Still The One
Blumenherst's eight wins is four off Duke's all-time record.
To concede Duke's Amanda Blumenherst her third national player-of-the-year award after just one start in the 2007-08 season would be highly premature. It's just that the junior from Scottsdale offered no signs she might become complacent with the college game at last weekend's Mason Rudolph Women's Championship outside Nashville. Posting three sub-70 rounds to win the individual title by four strokes over Arizona State All-American Anna Nordqvist on the Vanderbilt Legends Club's Ironhorse course -- where 10 of the nation's top 11 teams competed -- Blumenherst grabbed her eighth career title, moved into second place on the Blue Devils' all-time win list behind Mary Anne Widman's 12 and looked as dominant as ever. To wit: Blumenherst's 13-under-par 203 set the Duke school record for low 54-hole score in relation to par as she made 14 birdies and one bogey, the latter coming on the fourth hole of the final round. "I love this tournament, and I'm really excited about winning it," said Blumenherst, who also won the event two years ago. "I putted the ball well, and I made some long par-saves today to keep my round going."
With Blumenherst having defined herself as among the most accurate golfers off the tee to compete at the collegiate level, the 20-year-old is gaining confidence on the greens, something her contemporaries have to be nervous about. Just how low she scores always has been based on how she's putting, noted Duke women's coach Dan Brooks this past summer, hinting that if Blumenherst's putting stroke became more consistent the results could be scary.
While it was the same old, same old for Blumenherst, that wasn't the case for the Blue Devils overall. Before even hitting their first tee ball last Friday, the three-time defending NCAA champions had created a commotion by leaving junior standout Jennie Lee back in Durham, N.C. The two-time All-American failed to qualify for the travel team over sophomore Rebecca Kim and freshman Kim Donovan, who made their debuts in Duke's starting five.
By tournament's end, the T-31 and T-36 finishes from Kim and Donovan, respectively, (while senior Jennifer Pandolfi came in at T-28 and sophomore Alison Whitaker at T-54) weren't enough for the Blue Devils to defend their team title. Instead Duke had to settle for a third-place showing, 15 strokes back of victorious UCLA and one stroke behind runner-up Arizona State. "We have some work to do on our games," Brooks said. "That is a good thing. That is what you play tournaments in September for, so you know what you have to work on."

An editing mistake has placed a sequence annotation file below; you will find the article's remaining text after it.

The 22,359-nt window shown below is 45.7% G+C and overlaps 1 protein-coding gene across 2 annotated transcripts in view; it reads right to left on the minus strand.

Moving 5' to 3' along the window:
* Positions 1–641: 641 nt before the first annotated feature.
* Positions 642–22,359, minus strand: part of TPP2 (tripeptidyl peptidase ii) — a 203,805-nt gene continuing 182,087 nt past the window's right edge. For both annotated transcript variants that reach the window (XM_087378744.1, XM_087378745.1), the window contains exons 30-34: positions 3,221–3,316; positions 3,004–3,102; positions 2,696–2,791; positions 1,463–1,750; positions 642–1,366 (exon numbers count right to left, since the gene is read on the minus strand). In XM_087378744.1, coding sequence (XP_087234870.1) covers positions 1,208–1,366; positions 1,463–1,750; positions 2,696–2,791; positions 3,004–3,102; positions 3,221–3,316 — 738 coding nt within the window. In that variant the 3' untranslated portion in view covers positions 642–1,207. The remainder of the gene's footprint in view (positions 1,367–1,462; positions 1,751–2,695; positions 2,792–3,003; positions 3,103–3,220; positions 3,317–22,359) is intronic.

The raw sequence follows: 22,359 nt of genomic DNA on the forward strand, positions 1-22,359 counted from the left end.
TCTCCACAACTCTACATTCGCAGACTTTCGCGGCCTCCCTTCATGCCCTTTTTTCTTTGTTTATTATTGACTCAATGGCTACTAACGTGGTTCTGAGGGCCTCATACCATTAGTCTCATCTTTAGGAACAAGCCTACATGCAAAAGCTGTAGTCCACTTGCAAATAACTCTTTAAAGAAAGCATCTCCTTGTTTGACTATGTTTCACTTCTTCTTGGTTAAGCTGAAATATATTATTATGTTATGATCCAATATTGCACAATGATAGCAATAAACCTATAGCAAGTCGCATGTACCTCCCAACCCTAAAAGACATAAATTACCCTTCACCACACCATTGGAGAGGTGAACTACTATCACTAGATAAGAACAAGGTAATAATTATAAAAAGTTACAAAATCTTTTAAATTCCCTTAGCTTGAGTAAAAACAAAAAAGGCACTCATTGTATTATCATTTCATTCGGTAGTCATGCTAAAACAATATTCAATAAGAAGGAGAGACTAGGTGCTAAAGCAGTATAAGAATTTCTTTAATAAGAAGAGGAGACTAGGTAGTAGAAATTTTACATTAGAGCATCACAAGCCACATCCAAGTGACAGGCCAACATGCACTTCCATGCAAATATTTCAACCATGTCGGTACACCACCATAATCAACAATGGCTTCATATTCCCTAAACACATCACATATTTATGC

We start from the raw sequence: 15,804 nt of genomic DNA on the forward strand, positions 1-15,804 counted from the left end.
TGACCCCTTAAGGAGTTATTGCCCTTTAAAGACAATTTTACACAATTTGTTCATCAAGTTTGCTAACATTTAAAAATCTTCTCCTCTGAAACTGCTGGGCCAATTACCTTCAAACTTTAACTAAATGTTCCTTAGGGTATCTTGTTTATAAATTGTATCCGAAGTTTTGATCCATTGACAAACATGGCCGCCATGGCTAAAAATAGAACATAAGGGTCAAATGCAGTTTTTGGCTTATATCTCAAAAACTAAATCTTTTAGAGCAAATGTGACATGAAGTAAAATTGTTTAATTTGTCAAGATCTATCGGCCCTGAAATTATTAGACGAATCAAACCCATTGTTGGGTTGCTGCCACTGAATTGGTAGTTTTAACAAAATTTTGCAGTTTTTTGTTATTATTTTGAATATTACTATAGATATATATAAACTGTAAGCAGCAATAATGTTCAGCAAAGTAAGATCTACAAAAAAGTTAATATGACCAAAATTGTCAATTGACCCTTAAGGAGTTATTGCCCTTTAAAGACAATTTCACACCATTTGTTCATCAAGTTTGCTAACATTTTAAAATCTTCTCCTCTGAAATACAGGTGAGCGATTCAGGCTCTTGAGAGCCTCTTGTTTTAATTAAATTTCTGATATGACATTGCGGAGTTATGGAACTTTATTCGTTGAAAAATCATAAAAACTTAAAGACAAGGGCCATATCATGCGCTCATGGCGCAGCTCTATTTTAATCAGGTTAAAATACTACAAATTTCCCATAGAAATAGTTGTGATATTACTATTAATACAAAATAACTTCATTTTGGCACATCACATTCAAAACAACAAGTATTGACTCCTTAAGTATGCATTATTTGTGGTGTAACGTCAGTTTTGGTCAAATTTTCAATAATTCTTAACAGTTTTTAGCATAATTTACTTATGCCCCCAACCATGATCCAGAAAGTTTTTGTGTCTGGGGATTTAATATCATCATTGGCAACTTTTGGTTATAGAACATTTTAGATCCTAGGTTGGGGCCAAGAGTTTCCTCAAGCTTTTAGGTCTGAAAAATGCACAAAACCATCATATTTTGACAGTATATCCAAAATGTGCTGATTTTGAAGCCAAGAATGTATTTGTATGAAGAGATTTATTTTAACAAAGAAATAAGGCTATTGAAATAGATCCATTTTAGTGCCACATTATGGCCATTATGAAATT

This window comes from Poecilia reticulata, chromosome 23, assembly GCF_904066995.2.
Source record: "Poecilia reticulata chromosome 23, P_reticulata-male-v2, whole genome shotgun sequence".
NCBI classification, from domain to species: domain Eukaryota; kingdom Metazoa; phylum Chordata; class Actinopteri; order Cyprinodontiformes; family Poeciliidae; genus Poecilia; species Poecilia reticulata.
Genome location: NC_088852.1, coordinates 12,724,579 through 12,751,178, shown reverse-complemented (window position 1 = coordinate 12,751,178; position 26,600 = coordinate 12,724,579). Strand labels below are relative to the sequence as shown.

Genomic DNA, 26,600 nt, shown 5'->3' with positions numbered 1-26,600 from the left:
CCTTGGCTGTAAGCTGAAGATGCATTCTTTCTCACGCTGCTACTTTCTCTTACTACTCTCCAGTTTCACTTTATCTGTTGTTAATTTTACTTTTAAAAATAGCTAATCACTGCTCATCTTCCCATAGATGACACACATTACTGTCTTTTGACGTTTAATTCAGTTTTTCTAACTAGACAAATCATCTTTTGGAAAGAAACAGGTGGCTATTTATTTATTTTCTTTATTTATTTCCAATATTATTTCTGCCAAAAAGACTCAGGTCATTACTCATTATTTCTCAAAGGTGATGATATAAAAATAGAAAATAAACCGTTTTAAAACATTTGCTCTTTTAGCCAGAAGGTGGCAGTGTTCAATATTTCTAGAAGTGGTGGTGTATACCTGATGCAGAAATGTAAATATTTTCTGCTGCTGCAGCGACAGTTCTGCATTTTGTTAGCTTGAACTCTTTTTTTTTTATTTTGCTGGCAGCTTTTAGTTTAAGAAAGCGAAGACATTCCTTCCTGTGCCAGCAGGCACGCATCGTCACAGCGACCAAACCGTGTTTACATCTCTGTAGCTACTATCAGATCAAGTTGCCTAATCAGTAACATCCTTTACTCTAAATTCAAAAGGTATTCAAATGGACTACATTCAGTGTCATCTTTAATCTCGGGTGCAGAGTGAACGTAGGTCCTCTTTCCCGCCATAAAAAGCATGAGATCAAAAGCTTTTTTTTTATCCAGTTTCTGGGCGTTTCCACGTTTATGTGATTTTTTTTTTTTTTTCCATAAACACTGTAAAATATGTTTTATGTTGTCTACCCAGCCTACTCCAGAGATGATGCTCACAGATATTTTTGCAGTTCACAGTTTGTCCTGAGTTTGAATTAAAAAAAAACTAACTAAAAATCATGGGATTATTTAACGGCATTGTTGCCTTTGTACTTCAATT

Give credit to the Bruins, who broke par as a team all three rounds en route to a 13-under 851 and their first stroke-play victory since the Pac-10 Championship in April 2006. With four players -- Tiffany Joh (T-3), Glory Yang (seventh), Maria Jose Uribe (T-10) and Sydnee Michaels (T-15) -- finishing in the top 15, UCLA earned the title against what may turn out to be the strongest field of any regular-season tournament in 2007-08.
Particularly impressive was the play of freshmen Yang, an AJGA All-American from Murrieta, Calif., and Uribe, the recent U.S. Women's Amateur champion from Colombia, both making their collegiate debuts. The mood, meanwhile, was a far cry from a year ago, when coach Carrie Forsyth was struggling to bring her team together, much less fill out her line-up after the early departures of All-Americans Amie Cochran and Jane Park.
Moreover, UCLA avenged a bit of history at the Mason Rudolph. Five years ago the team held the 36-hole lead, only to let it slip away in the final round.
As for the Blue Devils, it won't be long before they have another chance at the Bruins; the schools square off again next week in Albuquerque at the NCAA Fall Preview, along with the other nine teams in the top 11 in the Golf World/NGCA preseason coaches' poll.